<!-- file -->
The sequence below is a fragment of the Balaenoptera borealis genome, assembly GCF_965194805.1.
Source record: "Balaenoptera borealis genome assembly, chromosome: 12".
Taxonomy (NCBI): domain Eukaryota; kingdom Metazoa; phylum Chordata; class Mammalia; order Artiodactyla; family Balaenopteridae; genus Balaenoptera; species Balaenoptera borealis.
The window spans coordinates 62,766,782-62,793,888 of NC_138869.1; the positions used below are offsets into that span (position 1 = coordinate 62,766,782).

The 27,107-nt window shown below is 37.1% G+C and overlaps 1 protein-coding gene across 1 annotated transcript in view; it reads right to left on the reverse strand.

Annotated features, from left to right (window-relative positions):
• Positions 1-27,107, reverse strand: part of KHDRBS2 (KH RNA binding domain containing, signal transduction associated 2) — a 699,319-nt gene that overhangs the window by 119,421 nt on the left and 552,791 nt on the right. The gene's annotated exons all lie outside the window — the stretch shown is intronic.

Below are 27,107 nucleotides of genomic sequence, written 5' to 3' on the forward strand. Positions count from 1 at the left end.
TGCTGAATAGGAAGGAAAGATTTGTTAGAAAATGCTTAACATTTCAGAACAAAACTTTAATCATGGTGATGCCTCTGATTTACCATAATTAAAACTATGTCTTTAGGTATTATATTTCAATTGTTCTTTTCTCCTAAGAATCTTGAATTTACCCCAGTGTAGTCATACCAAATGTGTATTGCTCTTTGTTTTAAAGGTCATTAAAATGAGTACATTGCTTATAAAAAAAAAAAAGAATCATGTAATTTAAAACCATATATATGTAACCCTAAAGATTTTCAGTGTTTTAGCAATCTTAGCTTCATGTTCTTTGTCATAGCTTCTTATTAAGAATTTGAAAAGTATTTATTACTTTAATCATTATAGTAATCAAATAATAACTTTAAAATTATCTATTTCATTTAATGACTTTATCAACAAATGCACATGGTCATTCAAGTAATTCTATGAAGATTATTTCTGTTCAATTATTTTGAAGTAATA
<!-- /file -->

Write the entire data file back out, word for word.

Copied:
The sequence below is a fragment of the Balaenoptera borealis genome, assembly GCF_965194805.1.
Source record: "Balaenoptera borealis genome assembly, chromosome: 12".
Taxonomy (NCBI): domain Eukaryota; kingdom Metazoa; phylum Chordata; class Mammalia; order Artiodactyla; family Balaenopteridae; genus Balaenoptera; species Balaenoptera borealis.
The window spans coordinates 62,766,782-62,793,888 of NC_138869.1; the positions used below are offsets into that span (position 1 = coordinate 62,766,782).

The 27,107-nt window shown below is 37.1% G+C and overlaps 1 protein-coding gene across 1 annotated transcript in view; it reads right to left on the reverse strand.

Annotated features, from left to right (window-relative positions):
• Positions 1-27,107, reverse strand: part of KHDRBS2 (KH RNA binding domain containing, signal transduction associated 2) — a 699,319-nt gene that overhangs the window by 119,421 nt on the left and 552,791 nt on the right. The gene's annotated exons all lie outside the window — the stretch shown is intronic.

Below are 27,107 nucleotides of genomic sequence, written 5' to 3' on the forward strand. Positions count from 1 at the left end.
TGCTGAATAGGAAGGAAAGATTTGTTAGAAAATGCTTAACATTTCAGAACAAAACTTTAATCATGGTGATGCCTCTGATTTACCATAATTAAAACTATGTCTTTAGGTATTATATTTCAATTGTTCTTTTCTCCTAAGAATCTTGAATTTACCCCAGTGTAGTCATACCAAATGTGTATTGCTCTTTGTTTTAAAGGTCATTAAAATGAGTACATTGCTTATAAAAAAAAAAAAGAATCATGTAATTTAAAACCATATATATGTAACCCTAAAGATTTTCAGTGTTTTAGCAATCTTAGCTTCATGTTCTTTGTCATAGCTTCTTATTAAGAATTTGAAAAGTATTTATTACTTTAATCATTATAGTAATCAAATAATAACTTTAAAATTATCTATTTCATTTAATGACTTTATCAACAAATGCACATGGTCATTCAAGTAATTCTATGAAGATTATTTCTGTTCAATTATTTTGAAGTAATA